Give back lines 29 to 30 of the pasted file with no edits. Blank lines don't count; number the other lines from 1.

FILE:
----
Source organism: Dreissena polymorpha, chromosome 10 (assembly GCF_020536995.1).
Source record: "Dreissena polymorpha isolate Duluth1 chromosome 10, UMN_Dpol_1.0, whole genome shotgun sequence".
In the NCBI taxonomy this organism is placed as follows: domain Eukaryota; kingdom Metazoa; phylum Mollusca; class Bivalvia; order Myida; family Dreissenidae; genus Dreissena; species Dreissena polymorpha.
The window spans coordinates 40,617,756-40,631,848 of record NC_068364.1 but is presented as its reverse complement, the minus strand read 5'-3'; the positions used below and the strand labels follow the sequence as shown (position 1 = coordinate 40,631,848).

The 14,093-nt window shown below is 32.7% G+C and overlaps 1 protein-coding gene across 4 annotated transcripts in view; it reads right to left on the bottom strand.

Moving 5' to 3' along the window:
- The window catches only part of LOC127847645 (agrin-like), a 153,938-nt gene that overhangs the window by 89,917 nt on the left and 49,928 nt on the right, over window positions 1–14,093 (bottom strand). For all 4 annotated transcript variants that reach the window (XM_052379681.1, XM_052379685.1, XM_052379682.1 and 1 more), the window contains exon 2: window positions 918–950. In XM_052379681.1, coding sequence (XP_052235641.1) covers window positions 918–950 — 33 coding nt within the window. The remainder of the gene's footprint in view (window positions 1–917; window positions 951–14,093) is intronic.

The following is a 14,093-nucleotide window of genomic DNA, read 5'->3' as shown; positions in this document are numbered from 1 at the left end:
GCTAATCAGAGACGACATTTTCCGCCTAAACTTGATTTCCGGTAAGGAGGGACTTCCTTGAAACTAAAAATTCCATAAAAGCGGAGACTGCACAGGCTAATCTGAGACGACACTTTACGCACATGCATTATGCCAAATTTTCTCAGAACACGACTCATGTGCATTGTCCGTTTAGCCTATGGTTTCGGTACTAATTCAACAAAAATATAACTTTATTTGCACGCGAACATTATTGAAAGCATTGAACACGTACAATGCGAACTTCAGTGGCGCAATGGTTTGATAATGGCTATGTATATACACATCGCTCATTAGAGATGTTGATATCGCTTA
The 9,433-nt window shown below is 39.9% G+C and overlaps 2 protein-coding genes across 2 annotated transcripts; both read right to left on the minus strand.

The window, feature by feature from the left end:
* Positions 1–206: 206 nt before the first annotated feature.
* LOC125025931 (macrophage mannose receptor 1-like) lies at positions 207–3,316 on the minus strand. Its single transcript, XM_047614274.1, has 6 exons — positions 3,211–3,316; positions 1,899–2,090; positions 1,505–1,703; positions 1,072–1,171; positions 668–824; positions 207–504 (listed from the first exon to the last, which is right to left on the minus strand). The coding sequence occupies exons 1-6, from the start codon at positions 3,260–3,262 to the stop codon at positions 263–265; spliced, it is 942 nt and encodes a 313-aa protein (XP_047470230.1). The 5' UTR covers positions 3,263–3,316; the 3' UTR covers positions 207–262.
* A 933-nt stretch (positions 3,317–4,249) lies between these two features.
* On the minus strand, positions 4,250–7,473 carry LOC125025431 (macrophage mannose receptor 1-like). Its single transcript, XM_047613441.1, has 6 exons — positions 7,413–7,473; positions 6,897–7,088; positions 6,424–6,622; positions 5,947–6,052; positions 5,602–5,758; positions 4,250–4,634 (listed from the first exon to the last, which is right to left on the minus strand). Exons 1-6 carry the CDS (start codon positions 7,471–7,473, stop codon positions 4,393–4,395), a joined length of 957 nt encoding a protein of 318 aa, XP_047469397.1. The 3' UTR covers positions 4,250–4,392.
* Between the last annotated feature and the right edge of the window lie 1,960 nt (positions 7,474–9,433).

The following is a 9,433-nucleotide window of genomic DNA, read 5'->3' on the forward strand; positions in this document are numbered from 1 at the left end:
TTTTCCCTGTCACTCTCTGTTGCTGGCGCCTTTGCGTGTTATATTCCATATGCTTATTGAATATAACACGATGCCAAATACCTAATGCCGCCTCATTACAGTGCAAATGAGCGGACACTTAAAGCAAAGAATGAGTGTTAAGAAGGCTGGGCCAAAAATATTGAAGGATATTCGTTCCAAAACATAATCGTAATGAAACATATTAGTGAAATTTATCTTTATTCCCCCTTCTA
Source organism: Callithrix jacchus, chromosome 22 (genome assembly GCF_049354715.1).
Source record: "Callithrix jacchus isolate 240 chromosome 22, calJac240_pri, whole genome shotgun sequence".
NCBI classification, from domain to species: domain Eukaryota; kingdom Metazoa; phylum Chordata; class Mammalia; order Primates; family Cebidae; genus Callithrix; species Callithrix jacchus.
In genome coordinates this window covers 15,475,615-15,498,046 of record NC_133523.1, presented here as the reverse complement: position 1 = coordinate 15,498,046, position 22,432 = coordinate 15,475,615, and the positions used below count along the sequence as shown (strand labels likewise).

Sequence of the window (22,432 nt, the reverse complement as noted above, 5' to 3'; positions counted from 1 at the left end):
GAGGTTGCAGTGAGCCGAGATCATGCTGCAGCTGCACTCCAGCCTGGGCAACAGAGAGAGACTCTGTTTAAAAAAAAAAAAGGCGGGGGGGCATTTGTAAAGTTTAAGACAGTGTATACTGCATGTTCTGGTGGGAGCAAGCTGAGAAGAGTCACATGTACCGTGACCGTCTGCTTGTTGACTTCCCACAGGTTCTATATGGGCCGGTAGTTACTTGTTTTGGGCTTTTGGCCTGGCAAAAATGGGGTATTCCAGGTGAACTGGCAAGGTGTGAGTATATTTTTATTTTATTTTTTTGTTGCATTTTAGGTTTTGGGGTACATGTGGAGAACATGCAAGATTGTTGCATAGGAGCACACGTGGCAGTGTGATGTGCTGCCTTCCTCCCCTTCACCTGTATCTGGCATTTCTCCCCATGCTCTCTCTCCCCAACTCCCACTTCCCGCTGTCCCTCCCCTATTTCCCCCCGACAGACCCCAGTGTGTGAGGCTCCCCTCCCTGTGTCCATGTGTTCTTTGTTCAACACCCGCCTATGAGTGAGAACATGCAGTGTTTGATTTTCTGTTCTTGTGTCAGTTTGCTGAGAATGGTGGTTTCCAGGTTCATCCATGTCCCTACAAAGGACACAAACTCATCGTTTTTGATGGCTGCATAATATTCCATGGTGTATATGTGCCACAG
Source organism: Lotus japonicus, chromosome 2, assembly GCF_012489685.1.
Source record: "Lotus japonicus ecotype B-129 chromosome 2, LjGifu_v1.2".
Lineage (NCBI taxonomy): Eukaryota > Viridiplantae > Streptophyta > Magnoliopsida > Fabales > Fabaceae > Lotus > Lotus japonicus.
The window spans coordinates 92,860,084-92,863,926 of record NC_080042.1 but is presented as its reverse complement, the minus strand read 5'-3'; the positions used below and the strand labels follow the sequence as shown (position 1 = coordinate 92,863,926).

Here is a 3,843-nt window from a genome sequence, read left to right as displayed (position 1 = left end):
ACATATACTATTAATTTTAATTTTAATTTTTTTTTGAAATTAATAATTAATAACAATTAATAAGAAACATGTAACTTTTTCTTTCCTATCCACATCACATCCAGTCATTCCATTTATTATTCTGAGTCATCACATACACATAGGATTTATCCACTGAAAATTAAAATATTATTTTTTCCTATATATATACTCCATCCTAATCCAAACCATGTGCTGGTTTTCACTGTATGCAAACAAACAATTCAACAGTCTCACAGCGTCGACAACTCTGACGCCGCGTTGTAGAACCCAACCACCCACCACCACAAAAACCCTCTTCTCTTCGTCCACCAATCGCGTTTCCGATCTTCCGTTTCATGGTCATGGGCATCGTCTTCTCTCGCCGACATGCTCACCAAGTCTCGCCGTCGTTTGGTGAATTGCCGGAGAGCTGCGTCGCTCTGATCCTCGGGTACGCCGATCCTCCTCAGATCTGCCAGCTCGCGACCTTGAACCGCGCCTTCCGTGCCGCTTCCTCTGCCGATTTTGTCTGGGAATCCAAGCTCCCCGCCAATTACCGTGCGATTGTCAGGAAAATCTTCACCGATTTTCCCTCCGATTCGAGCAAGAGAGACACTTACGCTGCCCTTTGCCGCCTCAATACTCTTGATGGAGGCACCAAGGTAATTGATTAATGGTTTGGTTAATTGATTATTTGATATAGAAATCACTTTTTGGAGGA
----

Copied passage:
Here is a 3,843-nt window from a genome sequence, read left to right as displayed (position 1 = left end):
ACATATACTATTAATTTTAATTTTAATTTTTTTTTGAAATTAATAATTAATAACAATTAATAAGAAACATGTAACTTTTTCTTTCCTATCCACATCACATCCAGTCATTCCATTTATTATTCTGAGTCATCACATACACATAGGATTTATCCACTGAAAATTAAAATATTATTTTTTCCTATATATATACTCCATCCTAATCCAAACCATGTGCTGGTTTTCACTGTATGCAAACAAACAATTCAACAGTCTCACAGCGTCGACAACTCTGACGCCGCGTTGTAGAACCCAACCACCCACCACCACAAAAACCCTCTTCTCTTCGTCCACCAATCGCGTTTCCGATCTTCCGTTTCATGGTCATGGGCATCGTCTTCTCTCGCCGACATGCTCACCAAGTCTCGCCGTCGTTTGGTGAATTGCCGGAGAGCTGCGTCGCTCTGATCCTCGGGTACGCCGATCCTCCTCAGATCTGCCAGCTCGCGACCTTGAACCGCGCCTTCCGTGCCGCTTCCTCTGCCGATTTTGTCTGGGAATCCAAGCTCCCCGCCAATTACCGTGCGATTGTCAGGAAAATCTTCACCGATTTTCCCTCCGATTCGAGCAAGAGAGACACTTACGCTGCCCTTTGCCGCCTCAATACTCTTGATGGAGGCACCAAGGTAATTGATTAATGGTTTGGTTAATTGATTATTTGATATAGAAATCACTTTTTGGAGGA